The Kindle Post

Kindle: Amazon’s Wireless Reading Device 
A quick check at Amazon shows it’s sold out, as usual; but that doesn’t really mean much when you figure that says the same thing about Print-on-demand books that they never stock. I think what they mean is they’re saying “Sold Out” until they get enough orders to warrant building a bunch of new Kindles. Anyway, whatever you might think, Kindle is going to be a contender. Amazon is in a prime position to put an eBook reader on the market. In fact, if they don’t manage to nail a solid foothold, then something’s very wrong.

Wireless Reading Device

Wireless Reading Device

“Kindle’s” a catchy name, and that’s good because it’s sure not helped out by its descriptive subtitle. Is it just me, or does the phrase “Wireless Reading Device” sound like something a robot might come up with after about two lazy attempts. Not very imaginative or ‘user friendly’ in the name department. I know they’re trying to keep the door open to downloading newspapers and magazines, but Wireless Reading Device is never going to roll off the tongue.
A step or two away from the comfort level afforded by “eBook Reader,” or “eBook,” yah? Anyway, it’s clear that Amazon is giving it a major push. They’re also involved on the publishing end, doing what they can to put a camel clutch on the eBook, Print-on-demand and traditional publishing marketplace. So they’re in a hell of a position to dominate.
So it makes you wonder why Kindle isn’t tricked out to read pdf files. You can convert them, but it seems like a hell of an oversight. More likely it’s some kind of power play. Adobe’s probably playing hard to get or they’re making their own Reader. They’ve got the software. They just need the hardware. Anybody know more about that?
Kindle’s specs are interesting, no doubt. And they’re using an “electronic-paper display’ that sounds similar to the Sony product.
They’re selling New York Times® Best Sellers and New Releases for $9.99, (unless marked otherwise), so that’s still a bit of a bite financially for a digital file, since they brag about these things downloading in less than a minute using their wireless wispernet connectivity. You just have to think about the price there. That’s the same as a paperback, minus all of the physical reasons for adding cost, shipping, storing, displaying etc. It’s a digital file that is copied. Doesn’t seem to warrant the price.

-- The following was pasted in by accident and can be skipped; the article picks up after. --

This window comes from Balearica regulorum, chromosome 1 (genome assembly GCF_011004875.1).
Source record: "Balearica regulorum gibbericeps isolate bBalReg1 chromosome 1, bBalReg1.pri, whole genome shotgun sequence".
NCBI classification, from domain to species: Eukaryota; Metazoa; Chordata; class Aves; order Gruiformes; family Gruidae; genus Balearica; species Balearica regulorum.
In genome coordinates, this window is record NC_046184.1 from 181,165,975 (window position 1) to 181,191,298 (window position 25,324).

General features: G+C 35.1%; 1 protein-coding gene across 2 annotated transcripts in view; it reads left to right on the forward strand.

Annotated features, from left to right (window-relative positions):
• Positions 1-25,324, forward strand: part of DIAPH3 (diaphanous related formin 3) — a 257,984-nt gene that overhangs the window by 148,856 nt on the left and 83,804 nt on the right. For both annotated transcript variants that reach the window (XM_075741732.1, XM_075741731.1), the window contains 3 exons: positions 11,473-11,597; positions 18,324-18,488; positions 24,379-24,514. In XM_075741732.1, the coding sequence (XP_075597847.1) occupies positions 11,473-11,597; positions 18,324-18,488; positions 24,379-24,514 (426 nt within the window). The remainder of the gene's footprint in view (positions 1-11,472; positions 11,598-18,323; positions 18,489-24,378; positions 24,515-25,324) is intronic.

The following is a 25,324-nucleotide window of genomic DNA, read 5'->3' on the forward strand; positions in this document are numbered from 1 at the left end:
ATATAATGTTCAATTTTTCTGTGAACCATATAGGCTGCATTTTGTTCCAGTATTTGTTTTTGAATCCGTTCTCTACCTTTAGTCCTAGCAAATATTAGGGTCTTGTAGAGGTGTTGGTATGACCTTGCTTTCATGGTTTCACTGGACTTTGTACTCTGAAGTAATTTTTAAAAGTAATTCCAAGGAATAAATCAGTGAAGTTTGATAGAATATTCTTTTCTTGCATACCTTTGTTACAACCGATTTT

I mean the Kindle costs you $359 and then you have to paperback prices to read books on it…doesn’t make a lot of sense.

Sony eBook Reader

I’m a reader, and like everybody else I can see that times are changing for one of the oldest, user friendly technologies  we’ve got.  BOOKS! And that being the case, encouraged by dwindling paperback selection in stores and rising prices, it’s clear to me that Ebooks or eBooks or e-books or Digital Books or whatever you want to call them, are going to be the way of the future.

Sony PRS700 Reader  Pricey at $399.99

I didn’t think I could make the leap. I work on a computer, watch movies and television on screens. I used to swear up and down I’d never use an Ebook or Ebook Reader for fun and relaxation. Then I met one of these. Check out the features here.

The Sony PRS700 Reader Digital Book – eBook Reader

eBook Reader

eBook Reader $399.99!

The E Ink® “Electronic Paper” is a new experience, and is a break for “monitor” eyes. None of that plasma glow, it even comes with a light so you can read in bed or on a flight.

Access to a Sony eBook store comes with it. The eBook prices are high, and I really think that’ll be the only thing standing in the way of these things taking off.

Come on, $24.95 for Stephen King’s The Shining. Nothing personal Mr. King, I love the book but I read it 30 years ago! (Might be time for a discount…)

Anyway, there’s an interesting selection there, though I have to reiterate that the prices are still more than anyone should have to part with for a digital file. (Like they are for ebooks everywhere online.) On the bright side, it guarantees we’ll see them at Pirate Bay.

Regardless, this machine presented very well in a leather case–was easy to use and easy on the eyes and actually got me thinking I could relax with it.